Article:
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tesco china warehouse distribution centre

Tesco has said it will challenge a court’s decision after union bosses won a case against its so-called “fire and rehire” tactics.

Usdaw won an interdict in the Court of Session in Edinburgh stopping Tesco moving some staff at its Livingston distribution centre on to a new contract, which it said would result in them losing between £4,000 and £19,000 per year.

The judgment, which applies only to the Livingston site, means Tesco is legally prohibited from unilaterally withdrawing entitlement to retained pay and/or terminating the contract in order to re-engage workers on new terms, which do not include retained pay.

Usdaw said it would continue to fight the case for workers in Litchfield, Daventry and Avonmouth Tesco distribution centres, which were also affected by the policy.

“We are very pleased to have secured this victory for our members,” said Usdaw national officer Joanne McGuinness. “They faced a huge cut in wages after Tesco moved to renege on a long-standing collective agreement made in good faith. It is a major victory in the fight against ‘fire and rehire’ tactics, which are now being used by too many businesses.

“The court delivered a temporary prohibition and we are now calling on the company to honour the judgment and withdraw its plans at all sites. We stand ready to seek a permanent interdict for Livingston and a High Court injunction for the other sites to defend this unfair pay cut for hundreds of key workers.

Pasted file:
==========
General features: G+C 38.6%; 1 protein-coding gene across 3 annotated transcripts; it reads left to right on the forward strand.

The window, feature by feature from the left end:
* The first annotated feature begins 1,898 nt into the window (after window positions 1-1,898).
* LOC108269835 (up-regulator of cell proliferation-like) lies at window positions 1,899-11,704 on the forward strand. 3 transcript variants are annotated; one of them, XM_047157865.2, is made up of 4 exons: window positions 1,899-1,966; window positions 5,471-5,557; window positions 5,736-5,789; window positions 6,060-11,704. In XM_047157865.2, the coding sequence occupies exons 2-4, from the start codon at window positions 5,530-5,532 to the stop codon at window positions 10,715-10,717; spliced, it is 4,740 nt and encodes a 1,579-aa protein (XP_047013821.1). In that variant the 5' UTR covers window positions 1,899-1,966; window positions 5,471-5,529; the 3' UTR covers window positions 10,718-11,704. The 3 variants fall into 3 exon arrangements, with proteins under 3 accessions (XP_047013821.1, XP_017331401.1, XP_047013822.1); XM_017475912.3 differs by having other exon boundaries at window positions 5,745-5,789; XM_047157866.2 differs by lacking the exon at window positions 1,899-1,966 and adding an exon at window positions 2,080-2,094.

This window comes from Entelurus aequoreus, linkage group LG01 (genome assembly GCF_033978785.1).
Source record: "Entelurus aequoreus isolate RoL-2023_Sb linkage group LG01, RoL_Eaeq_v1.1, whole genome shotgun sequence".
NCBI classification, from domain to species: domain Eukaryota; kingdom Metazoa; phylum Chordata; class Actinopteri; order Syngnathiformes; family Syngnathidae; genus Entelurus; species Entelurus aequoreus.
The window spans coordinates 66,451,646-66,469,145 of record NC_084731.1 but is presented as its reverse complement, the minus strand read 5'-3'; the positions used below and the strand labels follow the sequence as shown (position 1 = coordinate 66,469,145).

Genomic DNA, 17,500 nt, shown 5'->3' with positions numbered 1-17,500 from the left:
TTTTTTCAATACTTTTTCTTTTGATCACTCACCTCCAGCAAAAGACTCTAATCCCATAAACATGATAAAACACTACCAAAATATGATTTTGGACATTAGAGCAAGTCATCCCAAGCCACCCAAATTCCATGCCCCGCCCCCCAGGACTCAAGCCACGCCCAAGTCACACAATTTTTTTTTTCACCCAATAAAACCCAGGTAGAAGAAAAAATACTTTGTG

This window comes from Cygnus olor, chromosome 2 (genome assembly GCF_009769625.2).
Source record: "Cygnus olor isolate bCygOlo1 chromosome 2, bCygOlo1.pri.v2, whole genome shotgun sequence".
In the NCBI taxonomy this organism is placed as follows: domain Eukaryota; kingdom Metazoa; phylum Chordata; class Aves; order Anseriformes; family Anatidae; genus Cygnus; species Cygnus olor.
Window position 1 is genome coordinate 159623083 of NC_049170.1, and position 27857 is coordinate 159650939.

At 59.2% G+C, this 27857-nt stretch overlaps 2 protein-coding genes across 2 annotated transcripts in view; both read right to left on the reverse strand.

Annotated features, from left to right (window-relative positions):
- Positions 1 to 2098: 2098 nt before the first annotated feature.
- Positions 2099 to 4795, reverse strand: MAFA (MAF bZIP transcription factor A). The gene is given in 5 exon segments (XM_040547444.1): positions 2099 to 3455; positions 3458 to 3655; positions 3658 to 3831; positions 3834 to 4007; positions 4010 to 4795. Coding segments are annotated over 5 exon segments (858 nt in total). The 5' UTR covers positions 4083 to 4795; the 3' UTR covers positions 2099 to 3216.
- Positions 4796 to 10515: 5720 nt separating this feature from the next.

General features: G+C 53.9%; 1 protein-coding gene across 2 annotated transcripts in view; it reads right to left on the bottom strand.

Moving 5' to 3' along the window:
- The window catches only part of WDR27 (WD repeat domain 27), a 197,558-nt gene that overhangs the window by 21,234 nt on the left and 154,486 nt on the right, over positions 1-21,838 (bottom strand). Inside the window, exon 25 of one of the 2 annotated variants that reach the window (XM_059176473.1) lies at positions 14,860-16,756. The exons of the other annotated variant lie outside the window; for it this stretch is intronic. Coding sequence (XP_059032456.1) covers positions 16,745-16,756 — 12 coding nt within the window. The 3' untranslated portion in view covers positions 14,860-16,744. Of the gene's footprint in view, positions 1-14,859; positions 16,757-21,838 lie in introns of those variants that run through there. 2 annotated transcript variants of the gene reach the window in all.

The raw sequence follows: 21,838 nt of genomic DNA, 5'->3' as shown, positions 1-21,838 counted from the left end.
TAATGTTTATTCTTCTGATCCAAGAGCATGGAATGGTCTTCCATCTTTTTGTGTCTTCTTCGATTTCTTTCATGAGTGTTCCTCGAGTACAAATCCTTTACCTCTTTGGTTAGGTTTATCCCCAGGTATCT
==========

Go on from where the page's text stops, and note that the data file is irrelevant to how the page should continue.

“Tesco can stop this now, by doing the right thing and withdrawing their threat to these long-standing staff, who have worked throughout the pandemic to keep stores stocked with the essential items we all rely on.”

“We are surprised by the court’s decision and we are looking at how we can legally challenge this,” said a Tesco spokesman.

“We will continue to engage with Usdaw and the very small number of colleagues at our Livingston distribution centre who are affected by this.

“Retained pay was offered a number of years ago as an incentive to retain colleagues. Today we have over 16,000 colleagues working in distribution, the vast majority of whom do not receive this top-up, so we have taken the decision to phase it out.

“We made a fair offer to those colleagues affected, and many of our colleagues have chosen to accept this. This decision does not affect the voluntary process.”

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